A large number of DEGs were genes involved in detoxification, including genes encoding cytochrome P450 monooxygenases (P450s), glutathione S-transferases (GSTs), carboxylesterases (COEs), UDP glucosyltransferases (UGTs), and ATP-binding cassette transporters (ABCs). As shown in Table 1 and 39 detoxification genes were differentially expressed between controls and samples treated with 1.0 µg/g CPT. These differentially expressed genes encode 20 P450s, 3 GSTs, 6 COEs, 7 UGTs, and 3 ABCs. Most of these DEGs were up-regulated, including 15 coding for P450s, 5 for COEs, and 5 for UGTs (Table 1). The number of detoxification genes expressed differentially between controls and samples treated with 5.0 µg/g CPT increased to 108, including genes encoding 57 P450s, 13 GSTs, 8 COEs, 11 UGTs, and 19 ABCs. Among the up-regulated DEGs, 23 were genes coding for P450s, 1 for GST, 2 for COEs, 4 for UGTs, and 11 for ABCs (Table 1).
In addition to DEGs with functions in detoxification, several genes encoding mucins were also expressed differentially among control and treated samples. Mucins are high molecular weight glycoproteins covering the surface of epithelial cells that respond to external environmental stimuli such as infection, dehydration, and physical and chemical injury . Two and 18 genes encoding mucins were differentially expressed between controls and samples treated with 1.0 and 5.0 µg/g CPT, respectively. The unigenes encoding mucin-5AC (DN34507_c0_g1) and mucin-17 (DN3811_c0_g1) were up-regulated in samples treated with 1.0 µg/g CPT when compared to control. Most (16) DEGs encoding mucin proteins were up-regulated in samples treated with 5.0 µg/g CPT, and only two mucin genes were down-regulated (Fig. 4 A).
The third major group of DEGs included genes encoding cuticle proteins (CPs), which are indispensable structural components for insect tissues such as cuticle and midgut peritrophic membrane. Specifically, Four genes encoding larval cuticle protein LCP-17 (DN2495_c0_g1), cuticle protein 6.4-like (DN2113_c0_g1), cuticle protein CP14.6-like (DN38621_c0_g1) and cuticular protein RR-2 (DN1220_c0_g1) were down-regulated in samples treated with 1.0 µg/g CPT. Interestingly, 26 unigenes encoding cuticle proteins were up-regulated in samples treated with 5.0 µg/g CPT, whereas there were only two cuticle protein-encoding genes that were down-regulated (Fig. 4B).
GO and KEGG analyses
A total of 553 DEGs between controls and samples treated with 1.0 µg/g CPT were assigned to 175 GO terms. Among these GO terms, 30 were enriched significantly (corrected P-values < 0.05). The enriched GO terms for biological process included “carbohydrate derivative metabolic process”, “aminoglycan metabolic process”, “chitin metabolic process”, “glucosamine-containing compound metabolic process”, and “amino sugar metabolic process”. The enriched GO terms for cell component included “membrance part”, “integral component of membrane” and “intrinsic component of membrane”. The enriched GO terms for molecular function included “oxidoreductase activity”, “transporter activity”, and “transmembrane transporter activity” (Supplement Figure 2 A).
A total of 2000 DEGs between controls and samples treated with 5.0 µg/g CPT were assigned to 215 GO terms. Among these GO terms, 43 were enriched significantly (corrected P-values < 0.05). The most significantly enriched GO term for biological process was “chitin metabolic process” (corrected P-value = 7.27901E-08, 50 DEGs). The most significantly enriched GO term for cellular component was “extracellular region” (corrected P-value = 8.61215E-08, 107 DEGs). The most significantly enriched GO term for molecular function was “structural constituent of cuticle” (corrected P-value = 7.27901E-08, 35 DEGs) (Supplement Figure 2B).
KEGG analysis revealed that 369 DEGs between controls and samples treated with 1.0 µg/g CPT were assigned to 178 pathways. Among the 178 pathways, five were enriched significantly (corrected P-values < 0.05), including “DNA replication” (15 DEGs), “Purine metabolism” (15 DEGs), and “Ribosome biogenesis in eukaryotes” (14 DEGs). KEGG analysis assigned 1401 DEGs between controls and samples treated with 5.0 µg/g CPT to 232 pathways. The most significantly enriched pathways included “Purine metabolism” (42 DEGs), “Ribosome biogenesis in eukaryotes” (41 DEGs), and “Peroxisome” (36 DEGs) (Fig. 5 C and 5D). “DNA replication” was the most significantly enriched KEGG pathway in both samples treated with either 1.0 or 5.0 µg/g CPT.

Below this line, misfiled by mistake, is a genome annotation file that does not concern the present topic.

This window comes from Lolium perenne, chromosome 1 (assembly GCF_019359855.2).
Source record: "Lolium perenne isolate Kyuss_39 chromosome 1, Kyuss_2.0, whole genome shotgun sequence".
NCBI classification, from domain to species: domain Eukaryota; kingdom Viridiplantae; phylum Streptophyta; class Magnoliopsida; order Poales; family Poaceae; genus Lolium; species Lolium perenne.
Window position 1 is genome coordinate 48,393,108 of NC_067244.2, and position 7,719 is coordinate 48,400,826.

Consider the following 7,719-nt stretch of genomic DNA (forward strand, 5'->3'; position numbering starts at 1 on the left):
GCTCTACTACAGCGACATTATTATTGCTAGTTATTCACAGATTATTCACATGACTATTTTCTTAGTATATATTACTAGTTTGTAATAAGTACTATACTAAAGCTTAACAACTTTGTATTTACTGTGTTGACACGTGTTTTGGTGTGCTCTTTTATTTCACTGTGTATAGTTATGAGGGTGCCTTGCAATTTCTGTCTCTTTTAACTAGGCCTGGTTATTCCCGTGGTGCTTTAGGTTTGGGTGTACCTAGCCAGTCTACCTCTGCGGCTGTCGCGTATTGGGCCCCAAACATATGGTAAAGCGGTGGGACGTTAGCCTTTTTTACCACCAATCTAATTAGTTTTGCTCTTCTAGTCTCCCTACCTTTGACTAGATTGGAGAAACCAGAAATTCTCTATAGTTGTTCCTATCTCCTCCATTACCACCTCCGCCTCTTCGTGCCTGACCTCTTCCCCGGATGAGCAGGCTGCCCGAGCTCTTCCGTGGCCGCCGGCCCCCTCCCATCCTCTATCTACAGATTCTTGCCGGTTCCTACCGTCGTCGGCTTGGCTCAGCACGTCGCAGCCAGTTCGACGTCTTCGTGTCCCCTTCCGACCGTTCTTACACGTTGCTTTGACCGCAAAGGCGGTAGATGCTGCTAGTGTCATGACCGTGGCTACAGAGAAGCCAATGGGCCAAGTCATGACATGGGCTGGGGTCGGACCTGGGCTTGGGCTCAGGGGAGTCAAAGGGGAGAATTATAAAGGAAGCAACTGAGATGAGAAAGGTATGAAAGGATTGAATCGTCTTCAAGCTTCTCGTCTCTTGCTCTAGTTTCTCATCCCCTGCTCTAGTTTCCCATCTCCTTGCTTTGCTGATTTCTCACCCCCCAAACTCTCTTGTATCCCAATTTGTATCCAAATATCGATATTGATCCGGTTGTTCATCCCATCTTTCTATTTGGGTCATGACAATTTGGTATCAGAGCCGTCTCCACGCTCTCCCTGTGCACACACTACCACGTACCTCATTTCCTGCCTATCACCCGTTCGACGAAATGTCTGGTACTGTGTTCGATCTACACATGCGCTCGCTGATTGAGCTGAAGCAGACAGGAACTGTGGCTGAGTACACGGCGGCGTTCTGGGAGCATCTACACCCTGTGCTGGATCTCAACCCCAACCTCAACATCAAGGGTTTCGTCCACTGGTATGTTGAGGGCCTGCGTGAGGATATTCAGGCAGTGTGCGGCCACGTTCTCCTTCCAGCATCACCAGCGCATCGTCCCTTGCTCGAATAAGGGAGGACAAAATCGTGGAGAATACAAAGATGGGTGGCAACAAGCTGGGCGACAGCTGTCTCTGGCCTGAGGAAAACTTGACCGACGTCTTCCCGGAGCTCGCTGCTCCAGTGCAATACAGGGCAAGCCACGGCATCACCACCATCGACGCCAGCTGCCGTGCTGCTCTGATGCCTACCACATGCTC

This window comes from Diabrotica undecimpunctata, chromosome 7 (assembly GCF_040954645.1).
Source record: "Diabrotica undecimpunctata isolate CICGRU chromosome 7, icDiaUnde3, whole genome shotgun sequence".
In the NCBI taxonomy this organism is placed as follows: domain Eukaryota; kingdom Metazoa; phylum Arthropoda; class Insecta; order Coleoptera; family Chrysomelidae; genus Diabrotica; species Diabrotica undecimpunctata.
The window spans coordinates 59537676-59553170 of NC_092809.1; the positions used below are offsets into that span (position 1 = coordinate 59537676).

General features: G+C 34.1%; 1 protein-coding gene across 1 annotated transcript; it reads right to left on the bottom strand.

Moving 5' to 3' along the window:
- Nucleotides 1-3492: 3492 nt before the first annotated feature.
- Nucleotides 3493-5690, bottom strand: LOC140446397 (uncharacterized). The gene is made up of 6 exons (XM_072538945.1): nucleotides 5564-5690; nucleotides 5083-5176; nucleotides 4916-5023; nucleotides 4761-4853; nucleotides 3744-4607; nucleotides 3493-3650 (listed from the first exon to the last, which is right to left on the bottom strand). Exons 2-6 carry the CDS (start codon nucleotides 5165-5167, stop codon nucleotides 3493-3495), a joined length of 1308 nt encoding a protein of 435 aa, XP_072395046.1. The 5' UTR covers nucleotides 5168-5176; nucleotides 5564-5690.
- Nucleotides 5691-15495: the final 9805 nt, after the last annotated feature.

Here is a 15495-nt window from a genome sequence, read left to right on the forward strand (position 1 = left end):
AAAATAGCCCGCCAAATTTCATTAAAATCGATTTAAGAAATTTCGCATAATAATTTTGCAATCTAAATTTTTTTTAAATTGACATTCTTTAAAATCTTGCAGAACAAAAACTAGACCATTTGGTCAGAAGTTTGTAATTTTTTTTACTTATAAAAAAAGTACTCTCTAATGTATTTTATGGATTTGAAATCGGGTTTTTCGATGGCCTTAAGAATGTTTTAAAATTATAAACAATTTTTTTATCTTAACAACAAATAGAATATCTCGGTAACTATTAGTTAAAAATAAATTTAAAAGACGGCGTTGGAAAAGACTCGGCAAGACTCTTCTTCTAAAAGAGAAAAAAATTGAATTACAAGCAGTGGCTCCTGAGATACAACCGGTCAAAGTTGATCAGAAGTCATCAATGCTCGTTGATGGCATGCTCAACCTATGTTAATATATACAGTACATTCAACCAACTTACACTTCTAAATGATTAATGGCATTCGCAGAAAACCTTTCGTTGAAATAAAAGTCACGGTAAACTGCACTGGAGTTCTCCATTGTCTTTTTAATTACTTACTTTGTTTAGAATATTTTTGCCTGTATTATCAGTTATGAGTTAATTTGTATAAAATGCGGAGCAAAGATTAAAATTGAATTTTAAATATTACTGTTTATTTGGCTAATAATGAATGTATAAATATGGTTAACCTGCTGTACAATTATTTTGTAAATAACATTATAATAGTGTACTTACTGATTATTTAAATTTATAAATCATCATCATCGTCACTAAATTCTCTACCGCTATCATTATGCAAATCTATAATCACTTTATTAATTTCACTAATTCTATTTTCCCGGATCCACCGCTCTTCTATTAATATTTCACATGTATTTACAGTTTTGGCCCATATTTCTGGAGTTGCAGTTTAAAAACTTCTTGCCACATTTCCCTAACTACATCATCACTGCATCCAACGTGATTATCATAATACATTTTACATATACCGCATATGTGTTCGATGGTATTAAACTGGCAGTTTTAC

To confirm the results of transcriptomic analyses, 20 unigenes including genes involved in detoxification and DNA replication, genes encoding mucins and cuticle proteins genes, were selected for qRT-PCR validation. As shown in Fig. 6, the expression patterns of the selected genes in S. frugiperda midguts changed significantly after CPT treatments based on qRT-PCR analysis. The changes in gene expression levels based on qRT-PCR were largely consistent with the transcriptomic data.
S. frugiperda has become a serious insect pest in China in the past couple of years . Various chemicals such as chlorantraniliprole, spinetoram, emamectin benzoate, spinetoram, acephate, and pyraquinil have been evaluated to control this pest in the field [27,28,29]. Some bioactive compounds including azadirachtin isolated from Azadirachta indica and celangulins extracted from the medicinal plant Celastrus angulatus have been studied for potential control of this destructive insect [11, 30]. CPT is a natural indole alkaloid used for cancer therapy . The insecticidal activity of CPT against other insect pests has also been investigated. In this study, development delay was induced in S. frugiperda larvae treated with CPT, but no mortality was observed. This result may be due to the high number of detoxifying enzyme genes that are often in polyphagous pests . In addition, synergism between CPT and Bacillus thuringiensis (Bt) or nucleopolyhedroviruses exists against Trichoplusia ni and S. exigua . Our results showed that CPT can inhibit the growth of S. frugiperda larvae. Therefore, CPT might be used as an independent insecticide for controlling S. frugiperda. Alternatively, CPT may be used with other insecticides for enhanced efficiency. One limitation of CPT as an insecticide is its insolubility in water. More efficient derivatives with improved solubility and hydrophobicity may be developed in the future for pest control.